And here are two excerpts from another essay that tells me that what is being advertised as a war between two civilizations, a war that is being waged by conventional military means, is really a symbolic conflict that will be won or lost, not in the streets of some distant land, but in the minds of those taking part in the conflict. As I read these words I could not help wondering how well "our side" does at introspection and reevaluating values.
When I was a child, I experienced the two different rereadings of Islam firsthand. As the child of a single mother, there was a time when I grew up with two different grandmothers. At the first glance these two women were so alike: they were both Turkish, they came from similar class backgrounds, and both were Muslims. Yet, my father’s mother was a follower of the religion of fear. The Jalal side of Allah appealed to her more than anything else. She taught me about the patronizing, paternal, and celestial gaze always watching me from above to then make a note of all the sins I committed down here. I came back from her house slightly traumatized, unable to go to the bathroom for fear of being seen naked by Allah, ashamed of the body given to me.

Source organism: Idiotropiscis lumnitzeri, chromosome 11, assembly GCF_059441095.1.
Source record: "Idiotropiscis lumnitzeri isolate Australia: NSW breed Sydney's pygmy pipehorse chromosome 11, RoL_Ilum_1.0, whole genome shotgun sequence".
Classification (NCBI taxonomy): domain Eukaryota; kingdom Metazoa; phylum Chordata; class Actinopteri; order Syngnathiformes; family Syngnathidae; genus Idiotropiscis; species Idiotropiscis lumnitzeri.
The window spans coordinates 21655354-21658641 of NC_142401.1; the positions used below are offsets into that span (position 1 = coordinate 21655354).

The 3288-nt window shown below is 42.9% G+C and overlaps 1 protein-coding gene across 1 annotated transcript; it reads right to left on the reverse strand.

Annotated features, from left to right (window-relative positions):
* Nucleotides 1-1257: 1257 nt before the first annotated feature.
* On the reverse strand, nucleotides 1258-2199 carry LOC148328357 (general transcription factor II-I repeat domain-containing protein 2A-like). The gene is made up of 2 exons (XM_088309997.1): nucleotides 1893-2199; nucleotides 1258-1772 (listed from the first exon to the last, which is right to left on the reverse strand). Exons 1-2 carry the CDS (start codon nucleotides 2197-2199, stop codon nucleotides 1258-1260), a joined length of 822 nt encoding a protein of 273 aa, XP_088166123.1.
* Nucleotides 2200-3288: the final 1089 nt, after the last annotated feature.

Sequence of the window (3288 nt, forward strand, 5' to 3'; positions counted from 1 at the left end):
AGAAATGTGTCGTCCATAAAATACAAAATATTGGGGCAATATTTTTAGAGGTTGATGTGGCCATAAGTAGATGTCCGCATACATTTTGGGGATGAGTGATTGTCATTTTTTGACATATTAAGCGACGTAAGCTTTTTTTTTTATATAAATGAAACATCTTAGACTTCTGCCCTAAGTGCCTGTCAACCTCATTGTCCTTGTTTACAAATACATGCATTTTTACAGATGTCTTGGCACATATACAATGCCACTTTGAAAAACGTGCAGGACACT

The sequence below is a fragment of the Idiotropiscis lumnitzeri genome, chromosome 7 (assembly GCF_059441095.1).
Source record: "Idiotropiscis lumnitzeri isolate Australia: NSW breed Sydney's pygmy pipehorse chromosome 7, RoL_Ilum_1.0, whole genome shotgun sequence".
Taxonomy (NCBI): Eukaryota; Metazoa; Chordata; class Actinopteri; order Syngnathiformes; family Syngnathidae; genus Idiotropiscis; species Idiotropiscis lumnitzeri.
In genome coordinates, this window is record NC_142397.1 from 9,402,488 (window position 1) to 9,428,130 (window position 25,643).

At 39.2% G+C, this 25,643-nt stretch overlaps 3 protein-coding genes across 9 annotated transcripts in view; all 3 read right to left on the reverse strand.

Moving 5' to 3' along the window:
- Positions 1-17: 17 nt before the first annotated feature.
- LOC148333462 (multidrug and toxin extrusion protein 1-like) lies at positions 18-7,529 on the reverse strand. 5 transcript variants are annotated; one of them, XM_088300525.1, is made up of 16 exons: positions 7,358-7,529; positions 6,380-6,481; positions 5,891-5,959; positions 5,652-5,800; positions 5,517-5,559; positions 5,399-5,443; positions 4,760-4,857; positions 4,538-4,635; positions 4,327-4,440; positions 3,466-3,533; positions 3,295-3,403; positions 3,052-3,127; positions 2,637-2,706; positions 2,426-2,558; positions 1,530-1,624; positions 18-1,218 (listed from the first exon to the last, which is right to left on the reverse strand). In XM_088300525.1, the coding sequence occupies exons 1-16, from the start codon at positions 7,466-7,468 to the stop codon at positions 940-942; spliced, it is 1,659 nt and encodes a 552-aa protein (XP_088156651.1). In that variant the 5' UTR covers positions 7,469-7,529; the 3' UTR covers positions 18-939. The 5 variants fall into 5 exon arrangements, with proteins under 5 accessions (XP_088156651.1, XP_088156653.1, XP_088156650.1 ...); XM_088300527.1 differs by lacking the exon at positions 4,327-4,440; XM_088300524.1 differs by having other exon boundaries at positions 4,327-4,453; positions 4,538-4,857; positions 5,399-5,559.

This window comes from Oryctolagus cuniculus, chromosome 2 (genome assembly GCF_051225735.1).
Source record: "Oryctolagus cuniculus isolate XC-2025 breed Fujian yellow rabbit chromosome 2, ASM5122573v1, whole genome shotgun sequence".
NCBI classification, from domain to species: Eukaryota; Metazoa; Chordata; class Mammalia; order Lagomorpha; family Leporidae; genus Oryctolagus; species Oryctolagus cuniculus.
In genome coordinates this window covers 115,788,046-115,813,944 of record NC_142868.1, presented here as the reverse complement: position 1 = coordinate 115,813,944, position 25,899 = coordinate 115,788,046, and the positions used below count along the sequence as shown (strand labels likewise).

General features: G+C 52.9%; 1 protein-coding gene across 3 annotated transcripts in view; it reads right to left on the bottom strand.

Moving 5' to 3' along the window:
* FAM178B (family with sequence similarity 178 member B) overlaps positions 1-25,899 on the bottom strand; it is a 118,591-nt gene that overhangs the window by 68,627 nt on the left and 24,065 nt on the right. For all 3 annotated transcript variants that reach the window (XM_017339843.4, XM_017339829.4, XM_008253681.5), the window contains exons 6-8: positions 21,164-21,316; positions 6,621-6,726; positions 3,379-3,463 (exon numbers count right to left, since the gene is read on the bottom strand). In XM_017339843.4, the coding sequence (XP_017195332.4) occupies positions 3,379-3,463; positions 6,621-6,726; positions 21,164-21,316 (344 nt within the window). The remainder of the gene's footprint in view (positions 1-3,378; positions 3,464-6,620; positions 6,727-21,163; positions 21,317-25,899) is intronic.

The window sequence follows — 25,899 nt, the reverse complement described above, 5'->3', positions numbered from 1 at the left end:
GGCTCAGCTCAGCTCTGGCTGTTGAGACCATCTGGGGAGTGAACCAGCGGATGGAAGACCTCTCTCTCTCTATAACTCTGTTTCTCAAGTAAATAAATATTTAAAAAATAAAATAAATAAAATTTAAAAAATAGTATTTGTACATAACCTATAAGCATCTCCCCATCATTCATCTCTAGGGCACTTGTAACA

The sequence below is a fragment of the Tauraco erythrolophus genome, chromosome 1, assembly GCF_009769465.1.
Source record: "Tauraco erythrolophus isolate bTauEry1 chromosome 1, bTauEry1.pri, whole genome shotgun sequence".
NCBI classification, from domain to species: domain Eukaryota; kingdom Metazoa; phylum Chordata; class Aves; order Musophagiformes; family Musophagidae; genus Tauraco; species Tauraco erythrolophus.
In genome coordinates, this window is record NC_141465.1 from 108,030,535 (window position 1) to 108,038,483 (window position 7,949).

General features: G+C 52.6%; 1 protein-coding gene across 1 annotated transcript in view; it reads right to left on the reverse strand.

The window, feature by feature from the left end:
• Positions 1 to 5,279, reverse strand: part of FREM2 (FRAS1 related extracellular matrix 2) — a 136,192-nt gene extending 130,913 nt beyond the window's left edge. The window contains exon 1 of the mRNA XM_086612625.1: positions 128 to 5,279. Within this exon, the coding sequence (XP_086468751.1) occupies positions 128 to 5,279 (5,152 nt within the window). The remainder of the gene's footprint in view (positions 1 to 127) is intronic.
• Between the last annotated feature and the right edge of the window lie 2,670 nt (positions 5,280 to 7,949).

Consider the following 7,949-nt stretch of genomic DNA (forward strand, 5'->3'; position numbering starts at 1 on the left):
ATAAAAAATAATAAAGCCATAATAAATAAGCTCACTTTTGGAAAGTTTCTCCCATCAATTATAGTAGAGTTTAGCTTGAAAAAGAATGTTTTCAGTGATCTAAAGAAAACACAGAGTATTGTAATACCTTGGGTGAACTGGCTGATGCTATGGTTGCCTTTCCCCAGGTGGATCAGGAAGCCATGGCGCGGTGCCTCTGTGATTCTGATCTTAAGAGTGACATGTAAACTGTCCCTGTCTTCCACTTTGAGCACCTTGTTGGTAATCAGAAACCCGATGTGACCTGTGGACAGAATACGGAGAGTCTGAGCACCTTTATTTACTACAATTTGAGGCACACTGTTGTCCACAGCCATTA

But shortly after, I moved to the house of my other grandmother and thus entered an iridescent universe replete with folk Islam and superstitions. This was an old woman who poured melted lead to ward off the evil eye, read the coffee cups and taught me not to step on the thresholds where the djinn danced at night. She was a follower of the religion of love. For her Allah wasn’t a God to be feared but a God to be loved. Indeed, the celestial gaze watched us constantly, she agreed, but it also blinked from time to time, just like any other eye would. Those times of blinking were the moments of freedom when we were invisible to God. “Sure, the religious authorities are rigid, and yes, some teachings are constraining, but do not worry,” she would say, “for they are bricks, you are water. They will stay put, you will flow.” She is the one who taught me all about water. Love and faith could be just like water, so fluidlike. I doubt if I have entirely managed to follow the path of the water in love and faith, but eventually, that was the model my fiction writing followed.